This is one of the 100+ free recipes of the IPython Cookbook, Second Edition, by Cyrille Rossant, a guide to numerical computing and data science in the Jupyter Notebook. The ebook and printed book are available for purchase at Packt Publishing.

▶  Text on GitHub with a CC-BY-NC-ND license
▶  Code on GitHub with a MIT license

The Jupyter Notebook is not only a tool for scientific research and data analysis but also a great tool for teaching. In this recipe, we show a simple and fun Python library for teaching programming notions: IPython Blocks (available at http://ipythonblocks.org). This library allows you or your students to create grids of colorful blocks. You can change the color and size of individual blocks, and you can even animate your grids. There are many basic technical notions you can illustrate with this tool. The visual aspect of this tool makes the learning process more effective and engaging.

In this recipe, we will notably perform the following tasks:

• Illustrate matrix multiplication with an animation
• Display an image as a block grid

To install IPython Blocks, type `pip install ipythonblocks` in a terminal.

## How to do it...

1.  First, we import some modules as follows:

```import time
from IPython.display import clear_output
from ipythonblocks import BlockGrid, colors
```

2.  Now, we create a block grid with five columns and five rows, and we fill each block in purple:

```grid = BlockGrid(width=5, height=5,
fill=colors['Purple'])
grid.show()
``` 3.  We can access individual blocks with 2D indexing. This illustrates the indexing syntax in Python. We can also access an entire row or line with a `:` (colon). Each block is represented by an RGB color. The library comes with a handy dictionary of colors, assigning RGB tuples to standard color names as follows:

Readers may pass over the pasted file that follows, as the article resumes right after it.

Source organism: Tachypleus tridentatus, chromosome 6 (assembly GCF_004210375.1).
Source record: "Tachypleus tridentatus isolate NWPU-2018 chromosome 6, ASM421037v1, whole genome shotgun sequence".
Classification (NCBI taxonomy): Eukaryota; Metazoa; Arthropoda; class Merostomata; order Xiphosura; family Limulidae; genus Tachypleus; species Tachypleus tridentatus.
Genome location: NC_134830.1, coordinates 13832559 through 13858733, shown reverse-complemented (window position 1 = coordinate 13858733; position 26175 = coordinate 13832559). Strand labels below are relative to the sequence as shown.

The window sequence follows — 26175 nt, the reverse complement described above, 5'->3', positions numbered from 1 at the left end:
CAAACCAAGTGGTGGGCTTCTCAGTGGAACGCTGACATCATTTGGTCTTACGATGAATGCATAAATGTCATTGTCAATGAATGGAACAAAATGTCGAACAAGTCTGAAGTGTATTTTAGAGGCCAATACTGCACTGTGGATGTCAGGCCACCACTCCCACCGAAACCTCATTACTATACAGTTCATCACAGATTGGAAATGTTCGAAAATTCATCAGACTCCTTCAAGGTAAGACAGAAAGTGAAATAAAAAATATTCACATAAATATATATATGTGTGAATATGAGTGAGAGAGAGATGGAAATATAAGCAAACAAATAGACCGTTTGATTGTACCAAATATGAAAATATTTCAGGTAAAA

```grid[0, 0] = colors['Lime']
grid[-1, 0] = colors['Lime']
grid[:, -1] = colors['Lime']
grid.show()
``` 4.  Now, we are going to illustrate matrix multiplication. We will represent two `(n, n)` matrices, `A` (in cyan) and `B` (lime) aligned with `C = A B` (yellow). To do this, we use a small trick of creating a big white grid of size `(2n+1, 2n+1)`. The matrices `A`, `B`, and `C` are just views on parts of the grid.

```n = 5
grid = BlockGrid(width=2 * n + 1,
height=2 * n + 1,
fill=colors['White'])
A = grid[n + 1:, :n]
B = grid[:n, n + 1:]
C = grid[n + 1:, n + 1:]
A[:, :] = colors['Cyan']
B[:, :] = colors['Lime']
C[:, :] = colors['Yellow']
grid.show()
``` 5.  Let's turn to matrix multiplication itself. We perform a loop over all rows and columns, and we highlight the corresponding rows and columns in A and B that are multiplied together during the matrix product. We combine IPython's `clear_output()` method with `grid.show()` and `time.sleep()` (pause) to implement the animation as follows:

```for i in range(n):
for j in range(n):
# We reset the matrix colors.
A[:, :] = colors['Cyan']
B[:, :] = colors['Lime']
C[:, :] = colors['Yellow']
# We highlight the adequate rows
# and columns in red.
A[i, :] = colors['Red']
B[:, j] = colors['Red']
C[i, j] = colors['Red']
# We animate the grid in the loop.
clear_output()
grid.show()
time.sleep(.25)
``` 6.  Finally, we will display an image with IPython Blocks. We download and import a PNG image with `matplotlib` and we retrieve the data as follows:

```# We downsample the image by a factor of 4 for
# performance reasons.
'cookbook-2nd-data/blob/master/'
'beach.png?raw=true')[::4, ::4, :]
```
```rgb = [img[..., i].ravel() for i in range(3)]
```

7.  Now, we create a `BlockGrid` instance with the appropriate number of rows and columns, and we set each block's color to the corresponding pixel's color in the image (multiplying by 255 to convert from a floating-point number in `[0, 1]` into an 8-bit integer). We use a small block size, and we remove the lines between the blocks as follows:

```height, width = img.shape[:2]
grid = BlockGrid(width=width, height=height,
block_size=2, lines_on=False)
for block, r, g, b in zip(grid, *rgb):
block.rgb = (r * 255, g * 255, b * 255)
grid.show()
```